Start-Ups

IP targeting startup El Toro disrupts online advertising with 'phonebook for the web'

Startup El Toro's patented technology takes IP targeting to a whole new level, making internet advertising more efficient. It will raise hackles, but it's highly effective.

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El Toro CEO Stacy Griggs (left) collaborates with a team member.
Image: El Toro

Online advertising is growing, and it doesn't show any signs of slowing down. According to a report from eMarketer, online ad spending topped $100 billion for the first time in 2012 and growth will remain high through 2015. What is perhaps more interesting are the changes in the ways ads reach us.

IP targeting is an advertising practice that uses a computer's IP address to deliver targeted ads to users of that network. El Toro, a Louisville, KY-based startup, is taking this one step further by allowing advertisers to target individual homes based on their individual IP addresses and the demographic information of the people living there.

The idea falls under the greater concept of geotargeting. In essence, geotargeting is just what it sounds like, targeting someone or something based on geographic location. IP targeting is not a new concept, but it was typically used to target a region, or a cluster of homes in an area. El Toro's ability to target down to such granular level is novel in that is gives advertisers the ability to target specific familial and socio-economic demographics.

After raising $400,000 from family and friends, the company launched in July 2013. They have been cash flow positive since the end of 2013 and they don't anticipate needing to raise any more capital. They are only eight months old and they are already getting rave reviews.

"When we started using it with our clients they became absolutely addicted to the product," said Megan Malone, a then-digital director at Summit Media (now at Vici Media).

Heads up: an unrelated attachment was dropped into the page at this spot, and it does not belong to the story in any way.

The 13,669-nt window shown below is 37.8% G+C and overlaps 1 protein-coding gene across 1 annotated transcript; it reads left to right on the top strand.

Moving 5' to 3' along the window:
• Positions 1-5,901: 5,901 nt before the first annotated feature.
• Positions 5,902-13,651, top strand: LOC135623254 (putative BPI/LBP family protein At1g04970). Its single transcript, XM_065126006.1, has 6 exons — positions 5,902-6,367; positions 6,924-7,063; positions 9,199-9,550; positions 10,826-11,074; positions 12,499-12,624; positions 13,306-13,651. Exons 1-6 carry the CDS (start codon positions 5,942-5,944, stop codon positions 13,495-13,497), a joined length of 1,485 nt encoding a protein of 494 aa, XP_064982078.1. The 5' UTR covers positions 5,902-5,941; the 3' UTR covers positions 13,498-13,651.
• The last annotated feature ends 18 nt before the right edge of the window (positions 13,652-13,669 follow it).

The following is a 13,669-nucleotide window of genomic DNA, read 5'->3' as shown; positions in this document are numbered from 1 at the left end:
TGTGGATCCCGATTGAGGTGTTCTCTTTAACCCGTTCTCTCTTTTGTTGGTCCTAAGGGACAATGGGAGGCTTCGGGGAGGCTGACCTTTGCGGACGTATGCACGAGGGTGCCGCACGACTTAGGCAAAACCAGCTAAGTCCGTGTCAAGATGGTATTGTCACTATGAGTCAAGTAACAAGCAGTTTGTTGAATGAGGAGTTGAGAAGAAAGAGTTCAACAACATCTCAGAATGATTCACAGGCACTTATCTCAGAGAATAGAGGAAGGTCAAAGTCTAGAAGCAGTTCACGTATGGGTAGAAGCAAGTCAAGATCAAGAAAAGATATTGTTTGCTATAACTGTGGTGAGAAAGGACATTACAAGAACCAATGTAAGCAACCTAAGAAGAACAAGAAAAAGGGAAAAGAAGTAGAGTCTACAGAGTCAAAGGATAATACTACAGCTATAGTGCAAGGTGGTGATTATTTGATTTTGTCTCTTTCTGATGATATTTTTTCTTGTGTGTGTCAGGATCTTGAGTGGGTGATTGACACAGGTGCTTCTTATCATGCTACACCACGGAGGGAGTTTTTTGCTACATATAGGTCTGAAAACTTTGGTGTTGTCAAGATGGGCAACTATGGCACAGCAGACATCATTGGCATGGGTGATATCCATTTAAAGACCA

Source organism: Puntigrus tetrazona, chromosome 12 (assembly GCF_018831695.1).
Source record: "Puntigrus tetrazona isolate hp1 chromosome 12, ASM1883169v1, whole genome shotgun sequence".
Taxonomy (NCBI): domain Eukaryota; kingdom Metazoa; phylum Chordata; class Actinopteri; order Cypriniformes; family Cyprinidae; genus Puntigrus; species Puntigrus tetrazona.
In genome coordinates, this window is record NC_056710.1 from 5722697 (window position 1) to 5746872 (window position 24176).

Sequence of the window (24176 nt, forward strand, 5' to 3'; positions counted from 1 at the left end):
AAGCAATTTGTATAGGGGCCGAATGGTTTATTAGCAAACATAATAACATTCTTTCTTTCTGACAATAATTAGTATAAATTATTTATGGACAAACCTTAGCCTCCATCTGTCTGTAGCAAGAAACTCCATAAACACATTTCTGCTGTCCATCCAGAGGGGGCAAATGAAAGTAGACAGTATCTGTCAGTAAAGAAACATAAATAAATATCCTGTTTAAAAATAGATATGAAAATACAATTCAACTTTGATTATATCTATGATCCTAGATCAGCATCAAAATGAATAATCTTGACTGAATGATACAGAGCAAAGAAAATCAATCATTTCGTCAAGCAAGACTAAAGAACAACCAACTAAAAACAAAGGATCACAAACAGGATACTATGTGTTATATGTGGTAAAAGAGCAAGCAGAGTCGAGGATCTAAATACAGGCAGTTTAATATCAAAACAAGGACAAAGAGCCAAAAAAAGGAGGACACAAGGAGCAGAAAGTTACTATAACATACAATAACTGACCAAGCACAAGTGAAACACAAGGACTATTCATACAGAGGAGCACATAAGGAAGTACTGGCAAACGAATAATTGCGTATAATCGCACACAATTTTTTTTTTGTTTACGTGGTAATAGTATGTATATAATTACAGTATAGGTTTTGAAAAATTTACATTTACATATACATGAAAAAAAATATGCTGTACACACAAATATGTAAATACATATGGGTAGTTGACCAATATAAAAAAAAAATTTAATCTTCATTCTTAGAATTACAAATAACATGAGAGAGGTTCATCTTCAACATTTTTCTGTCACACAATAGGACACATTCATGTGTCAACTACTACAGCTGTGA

While this technology could raise concerns about privacy and security, it is interesting to note El Toro's advent story. The company started as with the goal of reducing fraud for internet transactions.

The year of the bull

The idea behind El Toro began taking shape when CEO Stacy Griggs got the startup bug and decided that he needed to pursue something entrepreneurial again. Griggs had been a part of a team that lost hundreds of thousands of dollars to internet ad fraud, and from that tragic situation he saw a need take shape. Some of the team members had been working on this technology for years, but as they looked at the market, they saw a better fit in online advertising. Griggs said they wanted to eliminate the fraud and make make online advertising more efficient.

"The Internet is fueled by advertising, without billions of dollars in ad revenue many of the free tools we take for granted today would no longer exist. Our thesis was that by eliminating fraud and waste from the system we could dramatically increase the efficacy of online advertising and build a great company along the way," Griggs said.

Essentially El Toro maps your IP address to your physical address so they can help advertisers send you targeted advertisements based on the publicly-available data available for your physical address. "In a nutshell, if you provide us a list of addresses, we can place internet advertisements on the computers at those physical addresses based solely on a mailing address," Griggs said.